The Ruins of St. Mary’s Church, Oslo (Mariakirken)

What left today of St. Mary's Church, Oslo

photography by: Omri Westmark

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For more than three centuries or so, one of Norway’s most historically significant churches was unassumingly buried under meters of soil. With a nationwide role in governance, the medieval St. Mary’s Church was far more than a mere place of worship, and as such, was also a coveted target for the kingdom’s multiple adversaries. Nestled in the middle of a verdant park in Oslo’s Gamlebyen borough, the unearthed remnants of the church now serve as a testament for the city’s tumultuous past.

Considered as the oldest part of the Norwegian capital, Gamlebyen district is replete with old quaint houses and protected historic sites, including a couple of ruins that date back to Oslo’s early days. Among the most conspicuous vestiges of the city’s bygone era is Mariakirkens Ruiner, the fragmented walls of a church which formerly occupied a pivotal position in national politics.


Originally constructed as a wooden edifice somewhere around 1050, St. Mary’s church was then rebuilt as a stone building a century later. The single-nave church underwent a series of renovations and expansions in the following centuries as well, when a formidable Gothic tower was added during the 1200’s, and a pair of towers and a cross-shaped choir were added in the 1300’s.


In its heyday, the ever-expanding church became a royal chapel, whose provost (the head of the chapter) was automatically appointed as the Chancellor of Norway, who was in charge of the kingdom’s daily affairs. As the church’s importance continued to grow, it also served as a burial place for members of the royal family, the most notable of whom were Kinh Håkon V Magnusson and his wife, Queen Eufemia.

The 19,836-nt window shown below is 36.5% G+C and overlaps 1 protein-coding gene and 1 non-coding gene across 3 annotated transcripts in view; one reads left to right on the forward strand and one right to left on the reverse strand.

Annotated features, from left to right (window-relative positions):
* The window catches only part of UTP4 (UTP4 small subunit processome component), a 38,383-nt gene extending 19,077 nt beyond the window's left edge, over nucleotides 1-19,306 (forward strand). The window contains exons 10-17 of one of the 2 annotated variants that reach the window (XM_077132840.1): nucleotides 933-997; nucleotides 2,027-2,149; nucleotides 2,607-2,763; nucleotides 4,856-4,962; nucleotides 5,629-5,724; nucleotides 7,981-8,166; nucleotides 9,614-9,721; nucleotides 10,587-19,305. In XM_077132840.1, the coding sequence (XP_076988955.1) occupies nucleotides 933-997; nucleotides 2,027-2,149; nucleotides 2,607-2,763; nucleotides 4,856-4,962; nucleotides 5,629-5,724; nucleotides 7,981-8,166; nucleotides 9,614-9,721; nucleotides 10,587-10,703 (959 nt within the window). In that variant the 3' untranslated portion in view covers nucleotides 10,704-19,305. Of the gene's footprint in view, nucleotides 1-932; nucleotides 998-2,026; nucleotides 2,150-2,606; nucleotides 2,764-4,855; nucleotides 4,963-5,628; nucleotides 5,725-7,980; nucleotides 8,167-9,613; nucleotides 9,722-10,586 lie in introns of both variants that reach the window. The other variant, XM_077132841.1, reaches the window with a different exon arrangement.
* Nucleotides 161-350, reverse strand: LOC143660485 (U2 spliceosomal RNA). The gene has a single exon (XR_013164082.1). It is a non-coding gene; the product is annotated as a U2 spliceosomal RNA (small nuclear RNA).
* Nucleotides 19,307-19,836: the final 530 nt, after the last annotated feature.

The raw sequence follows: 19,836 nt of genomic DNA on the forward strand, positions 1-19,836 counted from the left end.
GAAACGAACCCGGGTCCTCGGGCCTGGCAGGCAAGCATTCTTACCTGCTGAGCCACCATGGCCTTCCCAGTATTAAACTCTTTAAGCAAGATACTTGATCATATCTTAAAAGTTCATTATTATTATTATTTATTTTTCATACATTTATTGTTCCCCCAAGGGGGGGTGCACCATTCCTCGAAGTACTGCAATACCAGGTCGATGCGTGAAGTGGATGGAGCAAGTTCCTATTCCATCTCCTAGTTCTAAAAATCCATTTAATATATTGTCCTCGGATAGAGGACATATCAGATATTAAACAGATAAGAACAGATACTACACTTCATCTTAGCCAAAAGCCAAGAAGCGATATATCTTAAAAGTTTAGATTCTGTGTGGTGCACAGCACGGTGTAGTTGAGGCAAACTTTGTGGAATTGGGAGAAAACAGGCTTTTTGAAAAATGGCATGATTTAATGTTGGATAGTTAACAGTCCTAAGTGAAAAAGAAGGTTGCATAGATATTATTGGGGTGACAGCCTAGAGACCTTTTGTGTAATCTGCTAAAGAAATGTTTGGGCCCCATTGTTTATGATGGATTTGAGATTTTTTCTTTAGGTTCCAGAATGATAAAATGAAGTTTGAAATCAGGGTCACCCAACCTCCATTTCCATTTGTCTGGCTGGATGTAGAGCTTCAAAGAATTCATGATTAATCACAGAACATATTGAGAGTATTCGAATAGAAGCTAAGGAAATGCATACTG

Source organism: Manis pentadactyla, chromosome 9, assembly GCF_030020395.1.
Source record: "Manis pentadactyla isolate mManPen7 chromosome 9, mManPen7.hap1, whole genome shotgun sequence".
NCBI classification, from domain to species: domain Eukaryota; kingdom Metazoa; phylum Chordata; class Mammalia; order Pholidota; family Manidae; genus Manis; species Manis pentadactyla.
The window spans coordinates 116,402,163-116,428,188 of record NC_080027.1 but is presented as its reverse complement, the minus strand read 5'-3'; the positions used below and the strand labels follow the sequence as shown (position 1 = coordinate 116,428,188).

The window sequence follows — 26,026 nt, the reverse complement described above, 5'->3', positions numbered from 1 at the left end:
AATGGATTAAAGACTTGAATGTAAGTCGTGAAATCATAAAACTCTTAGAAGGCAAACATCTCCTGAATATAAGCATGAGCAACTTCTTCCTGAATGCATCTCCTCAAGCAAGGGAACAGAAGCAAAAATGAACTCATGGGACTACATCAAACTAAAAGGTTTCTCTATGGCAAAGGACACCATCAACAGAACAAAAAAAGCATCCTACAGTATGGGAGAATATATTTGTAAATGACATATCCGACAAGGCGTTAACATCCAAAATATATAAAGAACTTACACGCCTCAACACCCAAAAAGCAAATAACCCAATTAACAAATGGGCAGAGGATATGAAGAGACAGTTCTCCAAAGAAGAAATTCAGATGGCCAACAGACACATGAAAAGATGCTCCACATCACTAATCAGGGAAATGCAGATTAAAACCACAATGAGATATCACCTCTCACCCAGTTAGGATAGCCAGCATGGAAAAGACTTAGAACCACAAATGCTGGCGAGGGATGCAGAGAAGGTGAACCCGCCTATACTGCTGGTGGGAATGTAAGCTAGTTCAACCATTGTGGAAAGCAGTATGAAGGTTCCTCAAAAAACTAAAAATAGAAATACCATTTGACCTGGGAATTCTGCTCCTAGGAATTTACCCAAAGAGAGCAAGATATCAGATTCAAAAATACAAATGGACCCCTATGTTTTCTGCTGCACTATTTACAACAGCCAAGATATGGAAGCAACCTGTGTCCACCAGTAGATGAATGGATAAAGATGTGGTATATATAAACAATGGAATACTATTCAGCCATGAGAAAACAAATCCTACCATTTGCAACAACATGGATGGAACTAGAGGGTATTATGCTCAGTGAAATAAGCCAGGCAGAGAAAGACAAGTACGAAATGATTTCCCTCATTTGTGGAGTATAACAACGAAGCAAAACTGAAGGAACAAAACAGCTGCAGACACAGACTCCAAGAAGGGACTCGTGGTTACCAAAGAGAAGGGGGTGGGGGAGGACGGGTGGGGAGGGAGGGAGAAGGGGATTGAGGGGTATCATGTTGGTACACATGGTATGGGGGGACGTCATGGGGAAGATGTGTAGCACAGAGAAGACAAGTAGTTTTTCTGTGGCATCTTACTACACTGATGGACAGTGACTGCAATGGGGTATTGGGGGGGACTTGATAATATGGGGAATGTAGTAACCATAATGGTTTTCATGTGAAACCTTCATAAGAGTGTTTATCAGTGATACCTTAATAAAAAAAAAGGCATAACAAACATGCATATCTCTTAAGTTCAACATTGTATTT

Unfortunately for the church, its sheer significance played out as a double-edged sword. As part of the Swedish War of Liberation, where Sweden sought to succeed from the Kalmar Union (between Denmark, Norway and Sweden), St. Mary’s church was set ablaze in 1523 and then left in tatters for years on end. While there were plans to rehabilitate the dilapidated building, the Reformation ultimately sealed its fate. The church was demolished in 1542, falling into a complete and utter oblivion.


It wasn’t until 1867, when the area’s first archeological excavations led by Nicolay Nicolaysen revealed the skeletal remains of the once lavish chapel. After two more expeditions took place in the 1930’s and 1960’s, the site was integrated into the surrounding Middelalderparken (The Medieval Park). As not much is left of the original building, visitors who wish to have a glimpse of the church as it was in the 14th century can have a look at the nearby miniature replica, which depicts Mariakirken during its days of glory.